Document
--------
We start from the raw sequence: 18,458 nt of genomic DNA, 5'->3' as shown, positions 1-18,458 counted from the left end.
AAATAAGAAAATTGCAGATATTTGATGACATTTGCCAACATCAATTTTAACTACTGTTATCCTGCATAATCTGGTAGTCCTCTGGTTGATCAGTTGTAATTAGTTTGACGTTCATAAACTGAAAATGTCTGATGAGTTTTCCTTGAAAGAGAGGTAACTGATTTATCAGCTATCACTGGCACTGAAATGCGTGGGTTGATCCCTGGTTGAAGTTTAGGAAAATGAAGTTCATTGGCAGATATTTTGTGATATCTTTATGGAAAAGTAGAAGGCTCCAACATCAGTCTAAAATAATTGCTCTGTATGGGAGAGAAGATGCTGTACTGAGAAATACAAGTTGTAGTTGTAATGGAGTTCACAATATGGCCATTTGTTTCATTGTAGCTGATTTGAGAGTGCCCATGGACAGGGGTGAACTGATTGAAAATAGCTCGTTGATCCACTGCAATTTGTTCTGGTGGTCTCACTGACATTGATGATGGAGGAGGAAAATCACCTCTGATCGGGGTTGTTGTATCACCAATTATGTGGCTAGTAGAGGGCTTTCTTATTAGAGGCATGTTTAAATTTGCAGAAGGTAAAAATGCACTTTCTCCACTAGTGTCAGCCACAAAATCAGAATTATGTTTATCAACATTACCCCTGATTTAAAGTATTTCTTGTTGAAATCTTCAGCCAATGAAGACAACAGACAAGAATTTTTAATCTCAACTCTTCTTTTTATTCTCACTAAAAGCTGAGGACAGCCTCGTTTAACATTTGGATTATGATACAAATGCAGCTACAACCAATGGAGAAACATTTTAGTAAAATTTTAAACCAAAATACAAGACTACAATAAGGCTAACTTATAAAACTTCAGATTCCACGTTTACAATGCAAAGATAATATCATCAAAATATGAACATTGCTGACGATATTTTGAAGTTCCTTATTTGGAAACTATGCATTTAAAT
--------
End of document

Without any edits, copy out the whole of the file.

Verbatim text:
We start from the raw sequence: 18,458 nt of genomic DNA, 5'->3' as shown, positions 1-18,458 counted from the left end.
AAATAAGAAAATTGCAGATATTTGATGACATTTGCCAACATCAATTTTAACTACTGTTATCCTGCATAATCTGGTAGTCCTCTGGTTGATCAGTTGTAATTAGTTTGACGTTCATAAACTGAAAATGTCTGATGAGTTTTCCTTGAAAGAGAGGTAACTGATTTATCAGCTATCACTGGCACTGAAATGCGTGGGTTGATCCCTGGTTGAAGTTTAGGAAAATGAAGTTCATTGGCAGATATTTTGTGATATCTTTATGGAAAAGTAGAAGGCTCCAACATCAGTCTAAAATAATTGCTCTGTATGGGAGAGAAGATGCTGTACTGAGAAATACAAGTTGTAGTTGTAATGGAGTTCACAATATGGCCATTTGTTTCATTGTAGCTGATTTGAGAGTGCCCATGGACAGGGGTGAACTGATTGAAAATAGCTCGTTGATCCACTGCAATTTGTTCTGGTGGTCTCACTGACATTGATGATGGAGGAGGAAAATCACCTCTGATCGGGGTTGTTGTATCACCAATTATGTGGCTAGTAGAGGGCTTTCTTATTAGAGGCATGTTTAAATTTGCAGAAGGTAAAAATGCACTTTCTCCACTAGTGTCAGCCACAAAATCAGAATTATGTTTATCAACATTACCCCTGATTTAAAGTATTTCTTGTTGAAATCTTCAGCCAATGAAGACAACAGACAAGAATTTTTAATCTCAACTCTTCTTTTTATTCTCACTAAAAGCTGAGGACAGCCTCGTTTAACATTTGGATTATGATACAAATGCAGCTACAACCAATGGAGAAACATTTTAGTAAAATTTTAAACCAAAATACAAGACTACAATAAGGCTAACTTATAAAACTTCAGATTCCACGTTTACAATGCAAAGATAATATCATCAAAATATGAACATTGCTGACGATATTTTGAAGTTCCTTATTTGGAAACTATGCATTTAAAT